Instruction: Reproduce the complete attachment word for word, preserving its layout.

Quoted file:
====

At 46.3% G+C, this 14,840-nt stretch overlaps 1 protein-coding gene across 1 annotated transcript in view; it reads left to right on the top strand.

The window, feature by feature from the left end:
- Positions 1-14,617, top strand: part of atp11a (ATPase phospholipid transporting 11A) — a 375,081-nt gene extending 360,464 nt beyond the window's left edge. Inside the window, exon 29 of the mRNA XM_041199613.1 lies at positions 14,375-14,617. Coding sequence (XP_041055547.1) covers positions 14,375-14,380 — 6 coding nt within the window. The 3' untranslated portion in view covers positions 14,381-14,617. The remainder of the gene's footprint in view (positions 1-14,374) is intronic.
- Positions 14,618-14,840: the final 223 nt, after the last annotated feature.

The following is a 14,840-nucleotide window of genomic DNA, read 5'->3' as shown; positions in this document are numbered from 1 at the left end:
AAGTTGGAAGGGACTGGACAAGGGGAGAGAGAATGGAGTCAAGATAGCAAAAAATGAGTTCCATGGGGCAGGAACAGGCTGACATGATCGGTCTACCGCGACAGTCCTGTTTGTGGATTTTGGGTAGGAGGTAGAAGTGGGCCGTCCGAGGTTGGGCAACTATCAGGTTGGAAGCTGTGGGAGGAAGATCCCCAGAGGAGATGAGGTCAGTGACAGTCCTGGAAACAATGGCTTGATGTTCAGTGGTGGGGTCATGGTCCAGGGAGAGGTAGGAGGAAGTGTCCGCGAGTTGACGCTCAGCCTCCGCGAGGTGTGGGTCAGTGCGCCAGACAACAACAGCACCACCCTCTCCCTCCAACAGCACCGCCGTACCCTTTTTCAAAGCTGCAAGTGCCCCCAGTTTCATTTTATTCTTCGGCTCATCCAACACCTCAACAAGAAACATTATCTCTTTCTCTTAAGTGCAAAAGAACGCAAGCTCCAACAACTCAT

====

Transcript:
At 46.3% G+C, this 14,840-nt stretch overlaps 1 protein-coding gene across 1 annotated transcript in view; it reads left to right on the top strand.

The window, feature by feature from the left end:
- Positions 1-14,617, top strand: part of atp11a (ATPase phospholipid transporting 11A) — a 375,081-nt gene extending 360,464 nt beyond the window's left edge. Inside the window, exon 29 of the mRNA XM_041199613.1 lies at positions 14,375-14,617. Coding sequence (XP_041055547.1) covers positions 14,375-14,380 — 6 coding nt within the window. The 3' untranslated portion in view covers positions 14,381-14,617. The remainder of the gene's footprint in view (positions 1-14,374) is intronic.
- Positions 14,618-14,840: the final 223 nt, after the last annotated feature.

The following is a 14,840-nucleotide window of genomic DNA, read 5'->3' as shown; positions in this document are numbered from 1 at the left end:
AAGTTGGAAGGGACTGGACAAGGGGAGAGAGAATGGAGTCAAGATAGCAAAAAATGAGTTCCATGGGGCAGGAACAGGCTGACATGATCGGTCTACCGCGACAGTCCTGTTTGTGGATTTTGGGTAGGAGGTAGAAGTGGGCCGTCCGAGGTTGGGCAACTATCAGGTTGGAAGCTGTGGGAGGAAGATCCCCAGAGGAGATGAGGTCAGTGACAGTCCTGGAAACAATGGCTTGATGTTCAGTGGTGGGGTCATGGTCCAGGGAGAGGTAGGAGGAAGTGTCCGCGAGTTGACGCTCAGCCTCCGCGAGGTGTGGGTCAGTGCGCCAGACAACAACAGCACCACCCTCTCCCTCCAACAGCACCGCCGTACCCTTTTTCAAAGCTGCAAGTGCCCCCAGTTTCATTTTATTCTTCGGCTCATCCAACACCTCAACAAGAAACATTATCTCTTTCTCTTAAGTGCAAAAGAACGCAAGCTCCAACAACTCAT